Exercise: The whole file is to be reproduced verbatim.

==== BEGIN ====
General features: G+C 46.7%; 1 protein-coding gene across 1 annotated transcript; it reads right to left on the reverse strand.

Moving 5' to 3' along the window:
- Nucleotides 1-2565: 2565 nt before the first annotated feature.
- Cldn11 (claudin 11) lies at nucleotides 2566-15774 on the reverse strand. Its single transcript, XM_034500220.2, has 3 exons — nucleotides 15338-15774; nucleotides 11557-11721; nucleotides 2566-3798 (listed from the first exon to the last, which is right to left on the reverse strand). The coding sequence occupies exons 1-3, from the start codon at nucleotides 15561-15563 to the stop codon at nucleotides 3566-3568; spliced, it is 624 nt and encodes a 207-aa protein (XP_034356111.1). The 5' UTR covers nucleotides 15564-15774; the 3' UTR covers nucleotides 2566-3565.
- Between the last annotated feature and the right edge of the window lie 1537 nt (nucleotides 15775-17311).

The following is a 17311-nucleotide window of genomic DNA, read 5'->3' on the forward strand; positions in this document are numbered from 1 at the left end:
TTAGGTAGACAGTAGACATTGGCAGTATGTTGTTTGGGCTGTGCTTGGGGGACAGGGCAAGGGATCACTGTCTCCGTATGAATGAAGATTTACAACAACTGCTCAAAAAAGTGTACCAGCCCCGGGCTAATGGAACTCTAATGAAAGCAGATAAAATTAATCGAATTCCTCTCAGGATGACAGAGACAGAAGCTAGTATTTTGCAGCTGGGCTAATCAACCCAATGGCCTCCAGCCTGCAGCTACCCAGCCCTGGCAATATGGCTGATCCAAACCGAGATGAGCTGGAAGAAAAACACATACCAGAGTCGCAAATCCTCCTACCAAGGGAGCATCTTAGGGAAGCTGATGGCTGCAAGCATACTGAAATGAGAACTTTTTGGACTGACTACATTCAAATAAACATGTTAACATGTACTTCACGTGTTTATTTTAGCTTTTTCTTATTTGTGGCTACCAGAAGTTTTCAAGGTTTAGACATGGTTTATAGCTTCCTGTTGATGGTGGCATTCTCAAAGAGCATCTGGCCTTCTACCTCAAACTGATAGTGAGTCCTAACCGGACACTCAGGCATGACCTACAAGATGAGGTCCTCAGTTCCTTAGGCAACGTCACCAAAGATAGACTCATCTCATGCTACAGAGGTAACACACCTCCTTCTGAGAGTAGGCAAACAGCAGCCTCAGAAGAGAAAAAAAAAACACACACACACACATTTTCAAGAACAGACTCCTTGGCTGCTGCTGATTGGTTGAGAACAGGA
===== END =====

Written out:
General features: G+C 46.7%; 1 protein-coding gene across 1 annotated transcript; it reads right to left on the reverse strand.

Moving 5' to 3' along the window:
- Nucleotides 1-2565: 2565 nt before the first annotated feature.
- Cldn11 (claudin 11) lies at nucleotides 2566-15774 on the reverse strand. Its single transcript, XM_034500220.2, has 3 exons — nucleotides 15338-15774; nucleotides 11557-11721; nucleotides 2566-3798 (listed from the first exon to the last, which is right to left on the reverse strand). The coding sequence occupies exons 1-3, from the start codon at nucleotides 15561-15563 to the stop codon at nucleotides 3566-3568; spliced, it is 624 nt and encodes a 207-aa protein (XP_034356111.1). The 5' UTR covers nucleotides 15564-15774; the 3' UTR covers nucleotides 2566-3565.
- Between the last annotated feature and the right edge of the window lie 1537 nt (nucleotides 15775-17311).

The following is a 17311-nucleotide window of genomic DNA, read 5'->3' on the forward strand; positions in this document are numbered from 1 at the left end:
TTAGGTAGACAGTAGACATTGGCAGTATGTTGTTTGGGCTGTGCTTGGGGGACAGGGCAAGGGATCACTGTCTCCGTATGAATGAAGATTTACAACAACTGCTCAAAAAAGTGTACCAGCCCCGGGCTAATGGAACTCTAATGAAAGCAGATAAAATTAATCGAATTCCTCTCAGGATGACAGAGACAGAAGCTAGTATTTTGCAGCTGGGCTAATCAACCCAATGGCCTCCAGCCTGCAGCTACCCAGCCCTGGCAATATGGCTGATCCAAACCGAGATGAGCTGGAAGAAAAACACATACCAGAGTCGCAAATCCTCCTACCAAGGGAGCATCTTAGGGAAGCTGATGGCTGCAAGCATACTGAAATGAGAACTTTTTGGACTGACTACATTCAAATAAACATGTTAACATGTACTTCACGTGTTTATTTTAGCTTTTTCTTATTTGTGGCTACCAGAAGTTTTCAAGGTTTAGACATGGTTTATAGCTTCCTGTTGATGGTGGCATTCTCAAAGAGCATCTGGCCTTCTACCTCAAACTGATAGTGAGTCCTAACCGGACACTCAGGCATGACCTACAAGATGAGGTCCTCAGTTCCTTAGGCAACGTCACCAAAGATAGACTCATCTCATGCTACAGAGGTAACACACCTCCTTCTGAGAGTAGGCAAACAGCAGCCTCAGAAGAGAAAAAAAAAACACACACACACACATTTTCAAGAACAGACTCCTTGGCTGCTGCTGATTGGTTGAGAACAGGA